“A View from the Bridge” Ends Acclaimed Run in the Red

An Undisputed Critical Success from Director Ivo van Hove

a view from the bridgeUpon the recent closing of the 2016 Broadway revival of A View from the Bridge, it is undeniable that the show was a success from a critical perspective.  However, the box office did not unfortunately match the praise.  This Arthur Miller play has been revived several times on Broadway, and is now considered a classic, although it took some time to develop that status.  Most recently, a starry revival came to Broadway in 2010 starring Scarlett Johansson and Liev Schreiber, which received mixed reviews but benefited financially from the name recognition of its actors.  In contrast, this recently shuttered revival has no name actors from an American perspective, and it also faced the challenge of selling tickets to a play that many of the built-in New York audience had seen just five years prior.  As much as the critics could squeal that this production is like none ever seen before in New York, and that its radical reconception completely justifies seeing the play even if you saw it just yesterday under another director’s guidance, the box office just never picked up to phenomenal levels.

Ending the Run at 61 Percent of Box Office Potentiala view from the bridge

In the final week of performances, A View from the Bridge brought in $538,668, which represents 61.32% of the show’s gross potential.  With a top ticket price of $248.00, the average ticket price that final week was $72.71.  Those numbers are fairly consistent with how the show has been playing throughout its run.  In 2016, the average paid admission was almost exactly that amount, at $72.70.  The final week did see a bit of a jump, $75,690 from the week prior, and it was also higher than the average percentage reached of gross potential in 2016 of 55.85%.  The only number that did spike in the final week was the average audience capacity across the final eight performances, which reached the 2016 high of 91.3%, in comparison to the average of 82.50% across the year.  Therefore, some individuals caught word that seats were available and performances were coming to a close, but these people were able to get tickets at highly discounted prices, or perhaps even complimentary. At that point in the run, the producers had nothing to lose, as the show was to close without entering profits.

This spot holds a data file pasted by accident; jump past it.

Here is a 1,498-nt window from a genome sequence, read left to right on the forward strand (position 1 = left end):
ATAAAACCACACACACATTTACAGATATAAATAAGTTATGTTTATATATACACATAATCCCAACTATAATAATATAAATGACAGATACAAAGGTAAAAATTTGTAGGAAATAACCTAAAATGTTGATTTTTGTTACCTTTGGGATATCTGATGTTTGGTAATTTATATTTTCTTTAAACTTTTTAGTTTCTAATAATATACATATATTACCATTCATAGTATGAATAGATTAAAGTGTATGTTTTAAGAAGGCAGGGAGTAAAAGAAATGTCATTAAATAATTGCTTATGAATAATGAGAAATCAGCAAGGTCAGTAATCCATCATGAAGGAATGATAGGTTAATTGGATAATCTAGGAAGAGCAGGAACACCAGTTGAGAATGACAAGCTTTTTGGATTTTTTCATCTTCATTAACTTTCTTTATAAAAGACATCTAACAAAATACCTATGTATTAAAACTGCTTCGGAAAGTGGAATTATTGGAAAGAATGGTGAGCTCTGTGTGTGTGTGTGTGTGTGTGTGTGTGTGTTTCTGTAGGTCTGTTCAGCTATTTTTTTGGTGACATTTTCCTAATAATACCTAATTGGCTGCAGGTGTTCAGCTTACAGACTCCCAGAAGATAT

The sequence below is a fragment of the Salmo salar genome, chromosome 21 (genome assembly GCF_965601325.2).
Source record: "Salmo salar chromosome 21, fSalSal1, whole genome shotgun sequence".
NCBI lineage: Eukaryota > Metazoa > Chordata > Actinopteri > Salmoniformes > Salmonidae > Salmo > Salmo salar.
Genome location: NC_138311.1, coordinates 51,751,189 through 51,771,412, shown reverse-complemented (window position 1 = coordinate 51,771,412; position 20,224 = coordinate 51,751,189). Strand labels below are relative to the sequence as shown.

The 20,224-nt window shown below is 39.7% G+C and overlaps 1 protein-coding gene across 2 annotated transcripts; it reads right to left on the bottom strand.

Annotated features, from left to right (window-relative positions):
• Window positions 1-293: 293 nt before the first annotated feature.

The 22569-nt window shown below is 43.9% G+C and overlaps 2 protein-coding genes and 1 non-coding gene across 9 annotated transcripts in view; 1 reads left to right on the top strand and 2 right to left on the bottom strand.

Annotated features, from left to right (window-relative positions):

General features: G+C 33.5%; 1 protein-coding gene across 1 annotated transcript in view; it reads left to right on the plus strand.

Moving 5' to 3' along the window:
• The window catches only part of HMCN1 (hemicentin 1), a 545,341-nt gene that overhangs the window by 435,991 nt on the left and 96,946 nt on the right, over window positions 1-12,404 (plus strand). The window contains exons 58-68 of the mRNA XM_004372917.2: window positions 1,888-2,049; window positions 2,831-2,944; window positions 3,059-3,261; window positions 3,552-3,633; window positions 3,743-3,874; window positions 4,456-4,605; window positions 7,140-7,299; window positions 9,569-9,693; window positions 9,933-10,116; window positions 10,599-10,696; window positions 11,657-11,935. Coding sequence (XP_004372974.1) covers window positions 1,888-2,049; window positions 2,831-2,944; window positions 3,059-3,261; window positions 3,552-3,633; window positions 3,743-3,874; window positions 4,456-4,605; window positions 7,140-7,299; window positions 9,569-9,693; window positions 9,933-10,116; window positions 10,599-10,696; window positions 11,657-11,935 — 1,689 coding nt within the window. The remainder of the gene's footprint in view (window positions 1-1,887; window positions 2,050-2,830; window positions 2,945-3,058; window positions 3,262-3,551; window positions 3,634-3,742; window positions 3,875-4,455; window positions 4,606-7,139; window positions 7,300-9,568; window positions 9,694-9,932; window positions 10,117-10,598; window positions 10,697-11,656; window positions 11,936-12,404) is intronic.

On Commercial Theatre and Artistic Merit

Broadway is an inherently difficult marketplace for art to find a home, as the market has been proven to value certain commodities that may or may not match up with artistic quality.  Therefore, it takes certain institutions and individuals, be they not-for-profit theatres such as Lincoln Center, or high-powered independent producers such as Scott Rudin – both of whom teamed up on this revival of A View from the Bridge – to support daring but commercially risky productions.  In this case, Ivo van Hove is a brilliant director whose work has finally found a place on Broadway, and it was this production that allowed him to cross the Atlantic.  Just one week following the closing of A View from the Bridge, another revival of an Arthur Miller classic, The Crucible, began previews directed by Ivo van Hove, and also produced by Scott Rudin.  That production may benefit from the star power of Academy Award nominee Saoirse Ronan, but ultimately that is not the point.  In the end, it takes visionary producers to take a leap of faith in visionary directors, helming classics as well as groundbreaking new work, to allow phenomena such as the recently shuttered A View from the Bridge to find a place on Broadway.

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Carly White
Carly graduated University Of Toronto, Theatre and Performance program. She has written for various publications including art-speaks, Pembroke Daily Observer, Toronto Star - Performing Arts Section, The Canadian Post and more recently the Village Voice and the New York Daily News. As a member As a member of the Barrow Group, her specialties include performance stage production and talent casting.
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